On Monday last, Pope Francis tweeted “Numquam plus bellum! Numquam plus bellum!” echoing the words of Pope Paul VI before the United Nations General Assembly in 1965, when he observed […] never again one against another, never, never again! Is it not to this end above all that the United Nations was born: against war and for peace?” ( After two world wars the Church of Rome clearly hoped that somehow differences would be resolved within the United Nations. How wrong they were. Far from being visionary, this sentiment simply exposed the overly romantic view of the then Pontiff. The same is true of Pope Francis’s sentiment: It is not just the actors in a civil war that have irreconcilable differences: getting the UN to agree is an insurmountable task, given the conflicting interests of each member of the UN security council. Therefore, is the Pope’s tweet a reworking of the plea for peace or a repetition of the same mistake that his predecessor seems to have made? It seems that the church is yet again indulging in Utopian fantasy, as it is difficult to see how the two sides in the Syrian conflict could ever achieve reconciliation given the wholesale, barbaric slaughter that has taken place, especially against the Sunni rebels and the lives of those not belonging or aligned to the ruling Alawite, Shia community.  The reality of religion and power rears it twisted, ugly head again.

Pope Francis implies that war is always the enemy of humanity, but I would ask him and anyone else that takes the same position: is that truly how the victims of such inhumanity feel? Did those in Libya and Tunisia really lay down their lives needlessly to wrest their countries from state sponsored terror and slaughter? Was the allied military action in Libya so disastrous and are the efforts and sacrifices of the Syrian rebels and their families to free themselves from a similar bloody oppression really too inhuman to support? 

nota bene: My tweet to Pope Francis said: I believe you should visit Syria to persuade Bashar Al-Assad to share his political power. Perhaps you will be more realistic when you fail in your endeavour. Corrections in translation will be gratefully accepted!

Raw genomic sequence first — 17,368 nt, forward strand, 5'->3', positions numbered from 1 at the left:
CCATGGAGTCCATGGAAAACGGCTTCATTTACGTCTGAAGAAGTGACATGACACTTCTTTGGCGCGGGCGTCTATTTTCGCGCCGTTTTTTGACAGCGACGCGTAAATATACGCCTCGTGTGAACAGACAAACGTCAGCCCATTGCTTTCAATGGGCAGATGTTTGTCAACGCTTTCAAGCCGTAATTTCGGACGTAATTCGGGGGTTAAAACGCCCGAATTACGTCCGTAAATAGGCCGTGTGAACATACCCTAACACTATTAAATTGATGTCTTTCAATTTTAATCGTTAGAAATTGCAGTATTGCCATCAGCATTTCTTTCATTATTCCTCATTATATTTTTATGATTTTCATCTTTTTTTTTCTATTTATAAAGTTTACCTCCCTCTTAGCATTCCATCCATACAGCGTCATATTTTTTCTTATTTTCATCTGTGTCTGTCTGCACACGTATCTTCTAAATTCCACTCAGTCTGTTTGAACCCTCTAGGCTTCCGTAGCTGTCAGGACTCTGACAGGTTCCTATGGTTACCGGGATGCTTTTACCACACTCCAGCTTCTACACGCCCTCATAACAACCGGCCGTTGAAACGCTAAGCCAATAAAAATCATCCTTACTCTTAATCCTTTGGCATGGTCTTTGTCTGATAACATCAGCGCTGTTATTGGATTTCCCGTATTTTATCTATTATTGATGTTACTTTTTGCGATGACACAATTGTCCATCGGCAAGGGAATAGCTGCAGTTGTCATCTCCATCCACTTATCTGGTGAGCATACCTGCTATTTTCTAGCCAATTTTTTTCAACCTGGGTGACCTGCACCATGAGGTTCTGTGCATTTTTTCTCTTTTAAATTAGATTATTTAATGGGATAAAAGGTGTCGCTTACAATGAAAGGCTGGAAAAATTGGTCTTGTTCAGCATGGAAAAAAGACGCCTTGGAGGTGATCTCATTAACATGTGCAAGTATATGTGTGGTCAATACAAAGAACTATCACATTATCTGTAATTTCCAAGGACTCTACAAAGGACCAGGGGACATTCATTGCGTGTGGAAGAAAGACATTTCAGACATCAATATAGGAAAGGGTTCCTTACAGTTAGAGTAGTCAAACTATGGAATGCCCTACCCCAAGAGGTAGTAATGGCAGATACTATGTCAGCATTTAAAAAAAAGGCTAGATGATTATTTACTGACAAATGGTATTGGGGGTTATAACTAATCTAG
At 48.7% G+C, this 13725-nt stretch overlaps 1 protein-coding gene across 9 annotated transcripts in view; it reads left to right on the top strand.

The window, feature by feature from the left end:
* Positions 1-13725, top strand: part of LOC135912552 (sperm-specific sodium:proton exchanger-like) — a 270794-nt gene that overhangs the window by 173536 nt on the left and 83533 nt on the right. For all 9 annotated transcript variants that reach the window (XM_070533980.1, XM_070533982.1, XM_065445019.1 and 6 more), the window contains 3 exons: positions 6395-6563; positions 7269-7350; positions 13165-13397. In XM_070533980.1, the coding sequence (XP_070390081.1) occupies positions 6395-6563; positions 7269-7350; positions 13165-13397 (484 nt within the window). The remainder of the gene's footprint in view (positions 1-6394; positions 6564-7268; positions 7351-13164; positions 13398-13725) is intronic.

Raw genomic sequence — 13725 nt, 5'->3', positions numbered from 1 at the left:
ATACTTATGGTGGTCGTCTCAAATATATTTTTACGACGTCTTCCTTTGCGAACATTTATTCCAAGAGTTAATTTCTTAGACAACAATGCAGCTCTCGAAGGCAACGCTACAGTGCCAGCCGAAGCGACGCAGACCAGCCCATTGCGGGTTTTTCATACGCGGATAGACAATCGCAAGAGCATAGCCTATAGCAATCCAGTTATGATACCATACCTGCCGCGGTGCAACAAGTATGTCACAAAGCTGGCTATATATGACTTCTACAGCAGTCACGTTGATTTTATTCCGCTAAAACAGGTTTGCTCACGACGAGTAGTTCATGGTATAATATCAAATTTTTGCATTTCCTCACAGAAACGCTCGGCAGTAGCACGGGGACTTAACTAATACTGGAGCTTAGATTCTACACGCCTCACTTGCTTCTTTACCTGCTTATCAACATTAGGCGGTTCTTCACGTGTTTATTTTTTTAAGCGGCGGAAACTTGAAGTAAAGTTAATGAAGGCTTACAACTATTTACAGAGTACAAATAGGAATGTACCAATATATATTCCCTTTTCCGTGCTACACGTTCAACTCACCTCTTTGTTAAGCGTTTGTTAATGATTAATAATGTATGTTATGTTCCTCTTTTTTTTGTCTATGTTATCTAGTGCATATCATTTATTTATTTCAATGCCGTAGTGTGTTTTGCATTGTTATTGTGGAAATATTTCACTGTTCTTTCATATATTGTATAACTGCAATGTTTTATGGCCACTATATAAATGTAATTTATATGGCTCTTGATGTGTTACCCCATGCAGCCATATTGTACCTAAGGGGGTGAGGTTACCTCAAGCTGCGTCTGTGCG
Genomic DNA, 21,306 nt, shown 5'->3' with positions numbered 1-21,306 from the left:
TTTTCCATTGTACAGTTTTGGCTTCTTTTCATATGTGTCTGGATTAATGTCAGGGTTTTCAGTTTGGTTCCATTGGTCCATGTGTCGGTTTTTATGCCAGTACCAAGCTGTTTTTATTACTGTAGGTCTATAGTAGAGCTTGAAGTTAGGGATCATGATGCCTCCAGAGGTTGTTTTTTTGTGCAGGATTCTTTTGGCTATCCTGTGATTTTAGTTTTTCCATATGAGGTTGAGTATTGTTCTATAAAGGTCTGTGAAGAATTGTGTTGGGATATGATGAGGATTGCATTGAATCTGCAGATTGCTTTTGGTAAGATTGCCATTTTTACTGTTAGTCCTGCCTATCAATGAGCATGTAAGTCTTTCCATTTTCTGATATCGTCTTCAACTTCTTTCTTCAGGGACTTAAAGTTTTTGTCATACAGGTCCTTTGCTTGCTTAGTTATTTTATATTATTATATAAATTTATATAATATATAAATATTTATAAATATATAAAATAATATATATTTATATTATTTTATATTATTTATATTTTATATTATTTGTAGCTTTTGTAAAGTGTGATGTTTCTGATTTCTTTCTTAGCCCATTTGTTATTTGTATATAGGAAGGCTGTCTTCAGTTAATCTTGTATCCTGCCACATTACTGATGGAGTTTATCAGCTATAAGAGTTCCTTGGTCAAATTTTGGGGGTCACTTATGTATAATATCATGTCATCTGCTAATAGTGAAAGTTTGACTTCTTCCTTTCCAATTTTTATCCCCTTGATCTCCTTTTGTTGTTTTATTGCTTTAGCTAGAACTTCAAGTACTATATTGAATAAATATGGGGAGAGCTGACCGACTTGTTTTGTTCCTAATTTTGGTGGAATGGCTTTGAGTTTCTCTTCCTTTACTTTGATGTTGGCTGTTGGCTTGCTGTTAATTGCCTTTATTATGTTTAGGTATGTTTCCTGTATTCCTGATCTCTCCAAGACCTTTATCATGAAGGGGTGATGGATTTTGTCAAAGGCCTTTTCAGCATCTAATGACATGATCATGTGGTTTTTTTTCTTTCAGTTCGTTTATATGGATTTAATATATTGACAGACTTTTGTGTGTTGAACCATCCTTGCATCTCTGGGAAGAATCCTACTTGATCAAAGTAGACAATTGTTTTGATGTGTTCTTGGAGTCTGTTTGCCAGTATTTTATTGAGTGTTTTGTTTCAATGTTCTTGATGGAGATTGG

How many Syrian children need to die before this lot believe ending chemical attacks would be better than improving their chances in the 2015 general election?

Since the shameful defeat of the government’s proposal for military strikes in Syria, which was predicated on a limited attack to try and neutralise the regime’s chemical weapons ability, there has been much comment, most of it focusing on domestic political differences on the issue here in the UK.

Miliband appoints Abbott as Health Minister
It has also raised Diane Abbott’s profile as an anti-military intervention spokesperson, although any such elevation of her opinion can logically be discounted by the fact that Ms. Abbott feels that, as permanent members of the UN Security Council, military intervention should only take place if Russia and China are in agreement. On that basis Ms. Abbott, intervention would rarely if ever take place and, to give an example, thousands of people living in Benghazi would likely be dead by now, as Gaddafi would not have been stopped and would have wreaked a terrible revenge on his rebellious city. We would also have seen thousands upon thousands of Libyans fleeing to Britain to claim political asylum as their lives in Libya would have been in terrible jeopardy. Our military intervention prevented this and stabilised Libya.
The equally inept Nigel Farage observed on the BBC that as Assad  may have chemical weapons, would it really be prudent to go ahead with a military attack as “who knows what he might do, we might very well make things worse, not better.” UKIP’s foreign policy on this matter thus appears to be to do nothing in case we provoke Assad into even more drastic, ghastlier measures! The electorate should take note of Mr. Farage’s outright refusal to commit us to acting in a responsible manner in terms of progressive military intervention. Clearly Mr. Farage prefers that the Libyan rebels claim political asylum here in the UK.
It is a great pity that those who supported the defeat of the military strike seem not to have listened to Dr. Rola, a humanitarian medical worker in Syria, who appeared on the BBC, lamenting the UK’s lack of support for the alleviation of human suffering. She is in Syria for the purpose of alleviating suffering, asking for us to intervene. She even invited Mr. Miliband and his family to spend a night in Syria to experience the horror themselves. The Zaatari refugee camp is the fifth biggest city in Jordan. Doesn’t Miliband recognise the looming humanitarian catastrophe facing the world? Can he not see that we will be faced with an impossible refugee situation at our borders?
Zaatari refugee camp in Jordan houses 160,000 of the two million refugees.

Zaatari refugee camp in Jordan houses 160,000 of the two million Syrian refugees.

Maybe we should focus on how the people of Syria feel, because if they want our help and we don’t give it, then is it not likely that there will be an overwhelming need for them to further enlist the help of Al Qaeda to rescue them from Assad’s killing machine?  Our intervention in Libya doubtless prevented Al Qaeda from gaining any influence or power when the interim government was formed. In the case of Syria, we will have no say in the matter, a fact we may bitterly regret. What good, I ask, will that do for any of us in the long term?